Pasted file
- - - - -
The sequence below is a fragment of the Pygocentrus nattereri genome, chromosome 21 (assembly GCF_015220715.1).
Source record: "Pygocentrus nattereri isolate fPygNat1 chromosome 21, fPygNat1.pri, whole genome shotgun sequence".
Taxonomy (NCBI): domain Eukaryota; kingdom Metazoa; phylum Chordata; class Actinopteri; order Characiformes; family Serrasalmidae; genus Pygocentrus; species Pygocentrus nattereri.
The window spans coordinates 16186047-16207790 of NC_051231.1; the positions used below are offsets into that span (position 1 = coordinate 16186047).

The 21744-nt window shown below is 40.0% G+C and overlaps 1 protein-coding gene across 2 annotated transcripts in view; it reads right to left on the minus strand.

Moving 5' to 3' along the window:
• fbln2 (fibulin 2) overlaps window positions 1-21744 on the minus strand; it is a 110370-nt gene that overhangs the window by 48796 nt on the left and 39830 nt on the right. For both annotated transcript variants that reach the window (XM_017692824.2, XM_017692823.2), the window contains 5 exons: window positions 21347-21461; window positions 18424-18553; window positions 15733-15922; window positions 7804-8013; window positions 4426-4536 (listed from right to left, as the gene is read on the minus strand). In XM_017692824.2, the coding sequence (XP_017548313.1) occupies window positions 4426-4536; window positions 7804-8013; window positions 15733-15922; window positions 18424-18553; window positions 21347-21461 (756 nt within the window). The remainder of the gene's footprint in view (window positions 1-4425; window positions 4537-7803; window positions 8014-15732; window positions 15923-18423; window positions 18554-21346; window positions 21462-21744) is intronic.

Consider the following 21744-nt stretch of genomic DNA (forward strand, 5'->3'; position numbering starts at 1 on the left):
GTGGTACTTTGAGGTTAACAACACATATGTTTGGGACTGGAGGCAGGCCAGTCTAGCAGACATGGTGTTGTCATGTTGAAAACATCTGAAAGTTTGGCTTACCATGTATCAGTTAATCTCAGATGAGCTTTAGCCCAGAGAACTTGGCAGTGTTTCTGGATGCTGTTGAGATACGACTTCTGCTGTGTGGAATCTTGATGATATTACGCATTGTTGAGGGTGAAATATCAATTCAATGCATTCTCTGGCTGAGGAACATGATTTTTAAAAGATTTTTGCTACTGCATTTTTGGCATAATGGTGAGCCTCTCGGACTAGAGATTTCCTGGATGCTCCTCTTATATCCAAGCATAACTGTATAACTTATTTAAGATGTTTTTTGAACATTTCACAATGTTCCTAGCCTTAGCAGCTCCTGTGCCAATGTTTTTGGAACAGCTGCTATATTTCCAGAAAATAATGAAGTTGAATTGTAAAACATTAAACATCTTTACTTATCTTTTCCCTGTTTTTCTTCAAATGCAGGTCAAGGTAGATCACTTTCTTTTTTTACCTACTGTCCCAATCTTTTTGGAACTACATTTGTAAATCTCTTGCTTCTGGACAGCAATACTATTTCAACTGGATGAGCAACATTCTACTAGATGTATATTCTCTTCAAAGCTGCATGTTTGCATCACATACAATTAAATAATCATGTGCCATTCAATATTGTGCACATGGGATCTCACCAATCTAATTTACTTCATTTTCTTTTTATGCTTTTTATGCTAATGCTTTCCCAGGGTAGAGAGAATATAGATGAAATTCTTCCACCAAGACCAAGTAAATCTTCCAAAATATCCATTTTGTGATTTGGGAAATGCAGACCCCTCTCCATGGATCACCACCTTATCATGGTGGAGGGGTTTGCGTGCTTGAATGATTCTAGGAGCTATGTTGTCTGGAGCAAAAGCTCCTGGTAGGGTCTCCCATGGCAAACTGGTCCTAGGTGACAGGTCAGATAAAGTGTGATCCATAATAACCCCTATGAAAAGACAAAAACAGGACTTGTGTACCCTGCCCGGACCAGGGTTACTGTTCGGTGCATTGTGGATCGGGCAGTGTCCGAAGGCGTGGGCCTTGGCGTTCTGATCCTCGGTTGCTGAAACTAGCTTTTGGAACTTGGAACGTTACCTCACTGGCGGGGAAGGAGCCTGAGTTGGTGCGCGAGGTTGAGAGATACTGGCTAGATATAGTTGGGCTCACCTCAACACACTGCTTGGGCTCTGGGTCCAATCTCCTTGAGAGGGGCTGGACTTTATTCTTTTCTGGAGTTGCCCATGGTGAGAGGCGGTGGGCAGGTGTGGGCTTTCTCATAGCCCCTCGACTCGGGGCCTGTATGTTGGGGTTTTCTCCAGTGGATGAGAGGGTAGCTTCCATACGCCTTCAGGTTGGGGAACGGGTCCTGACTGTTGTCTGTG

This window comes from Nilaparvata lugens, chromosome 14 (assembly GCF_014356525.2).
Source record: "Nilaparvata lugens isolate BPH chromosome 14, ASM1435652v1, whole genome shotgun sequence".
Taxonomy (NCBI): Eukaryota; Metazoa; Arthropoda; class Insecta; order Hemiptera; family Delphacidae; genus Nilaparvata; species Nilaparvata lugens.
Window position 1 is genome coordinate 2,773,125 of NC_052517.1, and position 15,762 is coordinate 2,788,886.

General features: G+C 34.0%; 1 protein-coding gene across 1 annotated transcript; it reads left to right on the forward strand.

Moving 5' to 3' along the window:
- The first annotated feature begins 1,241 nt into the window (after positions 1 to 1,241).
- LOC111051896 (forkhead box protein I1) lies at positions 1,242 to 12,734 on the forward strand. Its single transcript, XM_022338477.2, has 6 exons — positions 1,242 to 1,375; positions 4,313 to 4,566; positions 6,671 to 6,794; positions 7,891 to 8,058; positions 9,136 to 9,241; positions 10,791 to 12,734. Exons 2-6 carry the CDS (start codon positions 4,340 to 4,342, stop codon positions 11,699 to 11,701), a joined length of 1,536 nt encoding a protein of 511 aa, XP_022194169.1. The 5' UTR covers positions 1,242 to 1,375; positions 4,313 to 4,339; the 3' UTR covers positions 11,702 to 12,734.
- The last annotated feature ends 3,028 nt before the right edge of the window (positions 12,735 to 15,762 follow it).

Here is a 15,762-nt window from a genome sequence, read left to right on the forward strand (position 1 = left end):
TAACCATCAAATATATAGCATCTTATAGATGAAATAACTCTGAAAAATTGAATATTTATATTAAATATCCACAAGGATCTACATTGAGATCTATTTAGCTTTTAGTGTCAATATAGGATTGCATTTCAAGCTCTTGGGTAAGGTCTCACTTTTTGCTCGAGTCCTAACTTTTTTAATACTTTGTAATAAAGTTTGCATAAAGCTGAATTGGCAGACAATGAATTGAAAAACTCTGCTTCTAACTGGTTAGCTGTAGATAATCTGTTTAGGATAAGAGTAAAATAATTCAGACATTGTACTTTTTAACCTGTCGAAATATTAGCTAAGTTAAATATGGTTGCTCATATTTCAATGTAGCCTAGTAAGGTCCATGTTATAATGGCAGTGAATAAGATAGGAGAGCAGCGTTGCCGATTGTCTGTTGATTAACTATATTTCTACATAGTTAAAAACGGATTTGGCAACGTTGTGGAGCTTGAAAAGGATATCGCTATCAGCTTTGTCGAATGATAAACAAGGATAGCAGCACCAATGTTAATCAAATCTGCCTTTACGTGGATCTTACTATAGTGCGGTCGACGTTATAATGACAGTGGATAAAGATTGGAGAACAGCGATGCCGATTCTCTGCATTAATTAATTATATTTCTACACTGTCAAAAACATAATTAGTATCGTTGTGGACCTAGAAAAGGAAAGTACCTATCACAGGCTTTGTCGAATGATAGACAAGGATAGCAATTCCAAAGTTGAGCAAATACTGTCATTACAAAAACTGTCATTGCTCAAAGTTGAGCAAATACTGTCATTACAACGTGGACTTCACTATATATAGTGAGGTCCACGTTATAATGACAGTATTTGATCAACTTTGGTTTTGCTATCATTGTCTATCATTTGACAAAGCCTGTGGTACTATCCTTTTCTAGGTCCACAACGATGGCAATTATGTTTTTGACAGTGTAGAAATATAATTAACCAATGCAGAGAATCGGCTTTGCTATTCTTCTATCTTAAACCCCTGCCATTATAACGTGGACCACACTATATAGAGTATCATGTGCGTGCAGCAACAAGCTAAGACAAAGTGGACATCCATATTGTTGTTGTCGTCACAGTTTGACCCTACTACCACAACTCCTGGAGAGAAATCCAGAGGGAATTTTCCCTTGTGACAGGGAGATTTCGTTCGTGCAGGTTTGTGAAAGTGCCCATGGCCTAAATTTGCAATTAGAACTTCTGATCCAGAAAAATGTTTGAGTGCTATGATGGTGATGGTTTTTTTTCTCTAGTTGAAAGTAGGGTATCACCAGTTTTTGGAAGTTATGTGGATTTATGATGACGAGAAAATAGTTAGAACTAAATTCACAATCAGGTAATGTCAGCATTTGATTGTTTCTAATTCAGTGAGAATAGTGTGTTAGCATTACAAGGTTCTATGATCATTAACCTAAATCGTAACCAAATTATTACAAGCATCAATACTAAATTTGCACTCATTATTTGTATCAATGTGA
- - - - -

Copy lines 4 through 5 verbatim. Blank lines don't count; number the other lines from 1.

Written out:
The window spans coordinates 16186047-16207790 of NC_051231.1; the positions used below are offsets into that span (position 1 = coordinate 16186047).

The 21744-nt window shown below is 40.0% G+C and overlaps 1 protein-coding gene across 2 annotated transcripts in view; it reads right to left on the minus strand.